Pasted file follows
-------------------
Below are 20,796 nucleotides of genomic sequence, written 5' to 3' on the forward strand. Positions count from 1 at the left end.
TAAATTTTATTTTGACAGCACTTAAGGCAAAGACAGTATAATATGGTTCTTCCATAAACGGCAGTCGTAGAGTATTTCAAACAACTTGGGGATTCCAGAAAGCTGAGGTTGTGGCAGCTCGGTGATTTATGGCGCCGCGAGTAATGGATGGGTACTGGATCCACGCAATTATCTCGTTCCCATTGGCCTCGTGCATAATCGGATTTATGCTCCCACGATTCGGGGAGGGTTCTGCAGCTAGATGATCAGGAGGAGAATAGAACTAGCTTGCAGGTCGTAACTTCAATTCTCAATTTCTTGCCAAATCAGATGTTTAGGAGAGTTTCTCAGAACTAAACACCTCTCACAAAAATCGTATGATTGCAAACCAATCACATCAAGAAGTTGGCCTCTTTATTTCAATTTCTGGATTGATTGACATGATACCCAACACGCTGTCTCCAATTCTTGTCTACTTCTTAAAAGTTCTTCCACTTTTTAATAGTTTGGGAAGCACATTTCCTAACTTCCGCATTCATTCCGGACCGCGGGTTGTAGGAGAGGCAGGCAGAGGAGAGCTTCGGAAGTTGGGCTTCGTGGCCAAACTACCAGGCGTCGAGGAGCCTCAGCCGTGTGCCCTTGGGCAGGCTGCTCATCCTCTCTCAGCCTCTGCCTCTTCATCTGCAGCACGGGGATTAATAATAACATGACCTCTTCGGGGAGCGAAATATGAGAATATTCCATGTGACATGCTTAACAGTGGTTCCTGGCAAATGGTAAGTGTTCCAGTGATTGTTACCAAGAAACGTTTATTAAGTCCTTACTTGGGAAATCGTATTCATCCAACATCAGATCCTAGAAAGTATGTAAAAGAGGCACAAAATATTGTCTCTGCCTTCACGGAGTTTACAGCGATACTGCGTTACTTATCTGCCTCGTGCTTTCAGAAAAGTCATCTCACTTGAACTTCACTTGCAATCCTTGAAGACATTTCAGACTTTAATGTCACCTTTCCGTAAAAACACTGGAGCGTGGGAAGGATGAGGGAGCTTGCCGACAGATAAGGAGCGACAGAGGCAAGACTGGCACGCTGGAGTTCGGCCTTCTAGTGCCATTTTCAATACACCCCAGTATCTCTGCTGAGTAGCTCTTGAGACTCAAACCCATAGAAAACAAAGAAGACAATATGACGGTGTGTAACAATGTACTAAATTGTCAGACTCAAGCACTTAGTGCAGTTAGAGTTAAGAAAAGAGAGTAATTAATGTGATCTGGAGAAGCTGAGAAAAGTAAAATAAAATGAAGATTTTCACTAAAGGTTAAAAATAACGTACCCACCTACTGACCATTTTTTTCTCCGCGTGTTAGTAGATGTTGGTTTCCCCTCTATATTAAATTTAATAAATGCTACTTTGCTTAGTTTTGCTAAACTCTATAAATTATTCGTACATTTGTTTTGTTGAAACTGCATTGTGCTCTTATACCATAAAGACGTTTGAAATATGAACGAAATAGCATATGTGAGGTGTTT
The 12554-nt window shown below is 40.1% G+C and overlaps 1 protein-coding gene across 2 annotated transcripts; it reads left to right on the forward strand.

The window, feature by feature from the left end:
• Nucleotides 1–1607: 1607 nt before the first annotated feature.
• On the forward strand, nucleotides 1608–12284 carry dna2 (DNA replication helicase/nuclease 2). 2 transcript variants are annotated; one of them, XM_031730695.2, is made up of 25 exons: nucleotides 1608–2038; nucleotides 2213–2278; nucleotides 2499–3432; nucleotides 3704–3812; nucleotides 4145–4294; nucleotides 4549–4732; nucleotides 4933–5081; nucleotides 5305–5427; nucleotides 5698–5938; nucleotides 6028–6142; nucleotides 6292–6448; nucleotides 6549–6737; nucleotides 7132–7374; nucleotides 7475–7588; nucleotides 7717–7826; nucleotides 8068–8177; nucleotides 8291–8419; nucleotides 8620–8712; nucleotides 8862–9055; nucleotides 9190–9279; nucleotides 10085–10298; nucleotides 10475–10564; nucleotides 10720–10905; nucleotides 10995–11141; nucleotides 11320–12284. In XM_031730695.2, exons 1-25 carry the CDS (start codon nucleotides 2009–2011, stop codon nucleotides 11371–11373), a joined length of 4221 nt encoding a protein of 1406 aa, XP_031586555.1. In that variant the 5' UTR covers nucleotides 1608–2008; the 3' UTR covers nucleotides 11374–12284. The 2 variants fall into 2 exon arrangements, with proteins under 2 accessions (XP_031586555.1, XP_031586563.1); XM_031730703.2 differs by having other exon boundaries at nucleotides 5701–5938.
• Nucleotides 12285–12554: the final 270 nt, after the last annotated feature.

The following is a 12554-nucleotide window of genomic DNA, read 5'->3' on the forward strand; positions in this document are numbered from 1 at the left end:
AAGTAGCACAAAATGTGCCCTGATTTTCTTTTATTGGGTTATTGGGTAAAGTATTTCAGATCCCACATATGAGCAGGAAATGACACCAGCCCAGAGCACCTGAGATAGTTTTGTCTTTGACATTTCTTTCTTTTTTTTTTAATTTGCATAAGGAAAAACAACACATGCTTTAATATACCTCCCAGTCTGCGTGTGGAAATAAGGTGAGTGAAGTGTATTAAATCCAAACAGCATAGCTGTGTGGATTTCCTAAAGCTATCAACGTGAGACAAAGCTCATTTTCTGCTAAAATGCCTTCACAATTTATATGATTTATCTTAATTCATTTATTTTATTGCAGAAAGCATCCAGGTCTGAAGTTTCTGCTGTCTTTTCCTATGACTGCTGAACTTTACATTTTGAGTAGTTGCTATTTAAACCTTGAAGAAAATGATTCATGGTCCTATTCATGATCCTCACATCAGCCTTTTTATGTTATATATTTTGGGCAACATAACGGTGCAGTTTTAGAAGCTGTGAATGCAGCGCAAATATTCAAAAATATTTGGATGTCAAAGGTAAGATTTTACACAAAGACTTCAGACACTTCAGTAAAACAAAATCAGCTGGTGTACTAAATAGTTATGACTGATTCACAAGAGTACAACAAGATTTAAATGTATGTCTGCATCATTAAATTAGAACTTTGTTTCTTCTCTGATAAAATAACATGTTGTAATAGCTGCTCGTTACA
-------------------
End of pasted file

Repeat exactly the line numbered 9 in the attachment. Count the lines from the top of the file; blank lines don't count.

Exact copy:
AAGTAGCACAAAATGTGCCCTGATTTTCTTTTATTGGGTTATTGGGTAAAGTATTTCAGATCCCACATATGAGCAGGAAATGACACCAGCCCAGAGCACCTGAGATAGTTTTGTCTTTGACATTTCTTTCTTTTTTTTTTAATTTGCATAAGGAAAAACAACACATGCTTTAATATACCTCCCAGTCTGCGTGTGGAAATAAGGTGAGTGAAGTGTATTAAATCCAAACAGCATAGCTGTGTGGATTTCCTAAAGCTATCAACGTGAGACAAAGCTCATTTTCTGCTAAAATGCCTTCACAATTTATATGATTTATCTTAATTCATTTATTTTATTGCAGAAAGCATCCAGGTCTGAAGTTTCTGCTGTCTTTTCCTATGACTGCTGAACTTTACATTTTGAGTAGTTGCTATTTAAACCTTGAAGAAAATGATTCATGGTCCTATTCATGATCCTCACATCAGCCTTTTTATGTTATATATTTTGGGCAACATAACGGTGCAGTTTTAGAAGCTGTGAATGCAGCGCAAATATTCAAAAATATTTGGATGTCAAAGGTAAGATTTTACACAAAGACTTCAGACACTTCAGTAAAACAAAATCAGCTGGTGTACTAAATAGTTATGACTGATTCACAAGAGTACAACAAGATTTAAATGTATGTCTGCATCATTAAATTAGAACTTTGTTTCTTCTCTGATAAAATAACATGTTGTAATAGCTGCTCGTTACA